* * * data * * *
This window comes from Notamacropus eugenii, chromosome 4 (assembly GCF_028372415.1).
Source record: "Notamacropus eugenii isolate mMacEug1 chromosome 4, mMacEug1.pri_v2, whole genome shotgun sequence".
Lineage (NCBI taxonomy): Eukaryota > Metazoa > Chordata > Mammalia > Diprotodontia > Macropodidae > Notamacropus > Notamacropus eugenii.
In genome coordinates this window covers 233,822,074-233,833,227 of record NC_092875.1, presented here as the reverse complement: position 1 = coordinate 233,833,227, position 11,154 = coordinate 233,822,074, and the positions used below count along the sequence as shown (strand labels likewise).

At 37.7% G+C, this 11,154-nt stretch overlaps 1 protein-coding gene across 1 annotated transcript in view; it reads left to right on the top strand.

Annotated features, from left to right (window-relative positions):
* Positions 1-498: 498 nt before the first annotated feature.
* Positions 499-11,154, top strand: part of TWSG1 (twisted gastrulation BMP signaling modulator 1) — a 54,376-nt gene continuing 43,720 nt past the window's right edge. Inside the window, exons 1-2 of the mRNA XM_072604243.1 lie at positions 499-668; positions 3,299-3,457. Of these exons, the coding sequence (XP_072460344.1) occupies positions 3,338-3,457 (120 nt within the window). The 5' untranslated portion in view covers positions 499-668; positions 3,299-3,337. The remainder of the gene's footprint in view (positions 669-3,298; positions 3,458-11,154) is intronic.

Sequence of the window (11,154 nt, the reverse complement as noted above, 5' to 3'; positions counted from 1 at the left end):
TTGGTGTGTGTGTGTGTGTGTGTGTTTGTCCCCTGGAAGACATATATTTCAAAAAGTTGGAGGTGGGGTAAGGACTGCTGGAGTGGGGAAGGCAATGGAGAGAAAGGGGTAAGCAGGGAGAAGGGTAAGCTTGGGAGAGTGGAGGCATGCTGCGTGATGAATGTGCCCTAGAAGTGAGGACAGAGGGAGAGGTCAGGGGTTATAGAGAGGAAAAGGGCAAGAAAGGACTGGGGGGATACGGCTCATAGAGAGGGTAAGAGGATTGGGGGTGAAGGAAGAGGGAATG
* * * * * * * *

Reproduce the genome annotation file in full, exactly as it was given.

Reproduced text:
This window comes from Notamacropus eugenii, chromosome 4 (assembly GCF_028372415.1).
Source record: "Notamacropus eugenii isolate mMacEug1 chromosome 4, mMacEug1.pri_v2, whole genome shotgun sequence".
Lineage (NCBI taxonomy): Eukaryota > Metazoa > Chordata > Mammalia > Diprotodontia > Macropodidae > Notamacropus > Notamacropus eugenii.
In genome coordinates this window covers 233,822,074-233,833,227 of record NC_092875.1, presented here as the reverse complement: position 1 = coordinate 233,833,227, position 11,154 = coordinate 233,822,074, and the positions used below count along the sequence as shown (strand labels likewise).

At 37.7% G+C, this 11,154-nt stretch overlaps 1 protein-coding gene across 1 annotated transcript in view; it reads left to right on the top strand.

Annotated features, from left to right (window-relative positions):
* Positions 1-498: 498 nt before the first annotated feature.
* Positions 499-11,154, top strand: part of TWSG1 (twisted gastrulation BMP signaling modulator 1) — a 54,376-nt gene continuing 43,720 nt past the window's right edge. Inside the window, exons 1-2 of the mRNA XM_072604243.1 lie at positions 499-668; positions 3,299-3,457. Of these exons, the coding sequence (XP_072460344.1) occupies positions 3,338-3,457 (120 nt within the window). The 5' untranslated portion in view covers positions 499-668; positions 3,299-3,337. The remainder of the gene's footprint in view (positions 669-3,298; positions 3,458-11,154) is intronic.

Sequence of the window (11,154 nt, the reverse complement as noted above, 5' to 3'; positions counted from 1 at the left end):
TTGGTGTGTGTGTGTGTGTGTGTGTTTGTCCCCTGGAAGACATATATTTCAAAAAGTTGGAGGTGGGGTAAGGACTGCTGGAGTGGGGAAGGCAATGGAGAGAAAGGGGTAAGCAGGGAGAAGGGTAAGCTTGGGAGAGTGGAGGCATGCTGCGTGATGAATGTGCCCTAGAAGTGAGGACAGAGGGAGAGGTCAGGGGTTATAGAGAGGAAAAGGGCAAGAAAGGACTGGGGGGATACGGCTCATAGAGAGGGTAAGAGGATTGGGGGTGAAGGAAGAGGGAATG